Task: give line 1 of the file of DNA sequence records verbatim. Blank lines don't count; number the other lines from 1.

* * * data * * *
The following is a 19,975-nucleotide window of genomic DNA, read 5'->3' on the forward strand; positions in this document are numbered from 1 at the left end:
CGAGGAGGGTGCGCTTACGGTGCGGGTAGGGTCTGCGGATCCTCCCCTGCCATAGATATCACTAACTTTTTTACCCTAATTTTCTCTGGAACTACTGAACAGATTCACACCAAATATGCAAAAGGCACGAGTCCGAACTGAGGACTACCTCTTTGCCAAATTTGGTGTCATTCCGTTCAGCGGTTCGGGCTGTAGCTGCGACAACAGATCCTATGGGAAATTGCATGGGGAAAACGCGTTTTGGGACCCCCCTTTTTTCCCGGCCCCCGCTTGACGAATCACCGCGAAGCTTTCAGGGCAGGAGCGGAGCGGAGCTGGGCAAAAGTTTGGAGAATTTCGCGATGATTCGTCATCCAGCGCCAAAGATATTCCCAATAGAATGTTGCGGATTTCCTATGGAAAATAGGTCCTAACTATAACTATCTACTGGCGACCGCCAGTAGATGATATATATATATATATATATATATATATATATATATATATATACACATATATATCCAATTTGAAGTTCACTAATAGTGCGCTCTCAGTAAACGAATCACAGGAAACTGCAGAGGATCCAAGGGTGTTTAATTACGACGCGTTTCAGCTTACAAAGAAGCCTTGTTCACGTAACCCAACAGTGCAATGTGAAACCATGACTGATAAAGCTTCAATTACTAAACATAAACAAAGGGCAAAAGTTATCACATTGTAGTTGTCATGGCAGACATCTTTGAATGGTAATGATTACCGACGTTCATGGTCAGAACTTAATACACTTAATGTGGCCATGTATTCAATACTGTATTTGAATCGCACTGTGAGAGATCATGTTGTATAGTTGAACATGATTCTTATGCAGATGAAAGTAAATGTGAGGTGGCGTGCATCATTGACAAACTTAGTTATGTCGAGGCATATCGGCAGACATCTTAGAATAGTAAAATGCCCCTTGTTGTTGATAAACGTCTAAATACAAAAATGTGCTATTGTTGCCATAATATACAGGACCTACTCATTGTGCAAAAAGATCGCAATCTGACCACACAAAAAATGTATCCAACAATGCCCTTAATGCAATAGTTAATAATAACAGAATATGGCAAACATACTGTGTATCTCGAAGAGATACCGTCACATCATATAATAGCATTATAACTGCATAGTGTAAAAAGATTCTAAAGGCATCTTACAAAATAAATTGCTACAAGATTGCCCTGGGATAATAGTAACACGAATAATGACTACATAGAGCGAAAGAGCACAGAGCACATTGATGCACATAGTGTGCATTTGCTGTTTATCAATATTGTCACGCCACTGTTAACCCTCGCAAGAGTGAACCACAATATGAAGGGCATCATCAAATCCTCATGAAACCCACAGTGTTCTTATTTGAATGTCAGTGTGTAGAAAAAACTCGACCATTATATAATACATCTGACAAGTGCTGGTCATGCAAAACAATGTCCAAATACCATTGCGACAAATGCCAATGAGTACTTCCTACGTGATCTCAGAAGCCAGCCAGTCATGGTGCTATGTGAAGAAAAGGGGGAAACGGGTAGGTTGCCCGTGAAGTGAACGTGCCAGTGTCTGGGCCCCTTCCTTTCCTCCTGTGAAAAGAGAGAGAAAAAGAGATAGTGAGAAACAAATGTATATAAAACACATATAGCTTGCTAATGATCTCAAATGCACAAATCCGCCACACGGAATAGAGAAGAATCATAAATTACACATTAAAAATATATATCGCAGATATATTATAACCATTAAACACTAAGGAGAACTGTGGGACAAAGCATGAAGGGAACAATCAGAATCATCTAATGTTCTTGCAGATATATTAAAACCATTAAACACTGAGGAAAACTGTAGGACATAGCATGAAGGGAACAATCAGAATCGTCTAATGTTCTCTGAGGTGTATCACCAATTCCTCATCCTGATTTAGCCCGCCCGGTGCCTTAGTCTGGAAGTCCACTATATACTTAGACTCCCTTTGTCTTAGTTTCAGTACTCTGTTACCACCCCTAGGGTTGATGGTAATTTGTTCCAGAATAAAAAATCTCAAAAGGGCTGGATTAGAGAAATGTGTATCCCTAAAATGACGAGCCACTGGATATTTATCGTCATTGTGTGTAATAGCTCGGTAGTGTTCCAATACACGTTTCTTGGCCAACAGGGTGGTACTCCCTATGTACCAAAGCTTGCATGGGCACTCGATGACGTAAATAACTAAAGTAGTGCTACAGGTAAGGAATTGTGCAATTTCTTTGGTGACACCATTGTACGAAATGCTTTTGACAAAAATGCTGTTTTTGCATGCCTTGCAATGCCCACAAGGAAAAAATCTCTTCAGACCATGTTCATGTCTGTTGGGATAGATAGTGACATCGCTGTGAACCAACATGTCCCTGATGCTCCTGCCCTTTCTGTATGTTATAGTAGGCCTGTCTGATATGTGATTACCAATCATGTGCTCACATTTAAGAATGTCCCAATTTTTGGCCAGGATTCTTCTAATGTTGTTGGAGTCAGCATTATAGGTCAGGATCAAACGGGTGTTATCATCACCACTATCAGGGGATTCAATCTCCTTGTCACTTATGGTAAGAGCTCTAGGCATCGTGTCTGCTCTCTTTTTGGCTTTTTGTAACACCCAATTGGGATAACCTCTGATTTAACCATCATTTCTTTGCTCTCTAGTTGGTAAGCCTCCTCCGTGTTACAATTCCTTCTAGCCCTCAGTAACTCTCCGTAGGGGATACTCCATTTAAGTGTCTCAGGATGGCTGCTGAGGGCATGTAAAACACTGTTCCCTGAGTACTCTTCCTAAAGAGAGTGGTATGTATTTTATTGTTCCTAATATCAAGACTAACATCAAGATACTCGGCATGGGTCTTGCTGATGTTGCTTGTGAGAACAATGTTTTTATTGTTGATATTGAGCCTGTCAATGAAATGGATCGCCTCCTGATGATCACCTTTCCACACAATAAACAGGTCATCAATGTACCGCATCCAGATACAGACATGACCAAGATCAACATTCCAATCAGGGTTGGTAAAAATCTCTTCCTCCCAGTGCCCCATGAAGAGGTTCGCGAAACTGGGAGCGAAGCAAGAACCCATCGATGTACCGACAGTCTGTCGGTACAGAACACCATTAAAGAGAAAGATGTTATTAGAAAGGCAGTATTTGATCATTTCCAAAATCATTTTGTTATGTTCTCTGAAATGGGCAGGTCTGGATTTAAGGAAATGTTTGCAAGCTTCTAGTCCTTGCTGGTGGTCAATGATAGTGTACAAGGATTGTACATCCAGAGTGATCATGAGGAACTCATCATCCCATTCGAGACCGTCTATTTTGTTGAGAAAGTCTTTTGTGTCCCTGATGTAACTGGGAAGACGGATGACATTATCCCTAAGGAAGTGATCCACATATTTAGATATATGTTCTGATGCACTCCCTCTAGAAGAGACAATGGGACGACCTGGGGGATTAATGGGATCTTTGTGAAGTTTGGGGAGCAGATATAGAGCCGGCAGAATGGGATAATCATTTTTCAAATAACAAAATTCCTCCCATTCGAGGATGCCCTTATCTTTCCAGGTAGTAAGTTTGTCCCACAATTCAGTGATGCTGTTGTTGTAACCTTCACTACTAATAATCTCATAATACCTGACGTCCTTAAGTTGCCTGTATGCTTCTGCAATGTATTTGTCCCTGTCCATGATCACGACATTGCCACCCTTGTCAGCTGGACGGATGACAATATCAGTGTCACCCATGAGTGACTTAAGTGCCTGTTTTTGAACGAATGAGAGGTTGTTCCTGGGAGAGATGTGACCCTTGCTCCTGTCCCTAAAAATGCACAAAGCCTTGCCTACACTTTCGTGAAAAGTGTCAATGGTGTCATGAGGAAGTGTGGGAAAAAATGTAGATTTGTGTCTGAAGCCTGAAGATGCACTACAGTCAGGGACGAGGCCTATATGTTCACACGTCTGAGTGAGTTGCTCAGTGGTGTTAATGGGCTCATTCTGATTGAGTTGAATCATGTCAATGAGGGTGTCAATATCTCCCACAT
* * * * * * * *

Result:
The following is a 19,975-nucleotide window of genomic DNA, read 5'->3' on the forward strand; positions in this document are numbered from 1 at the left end: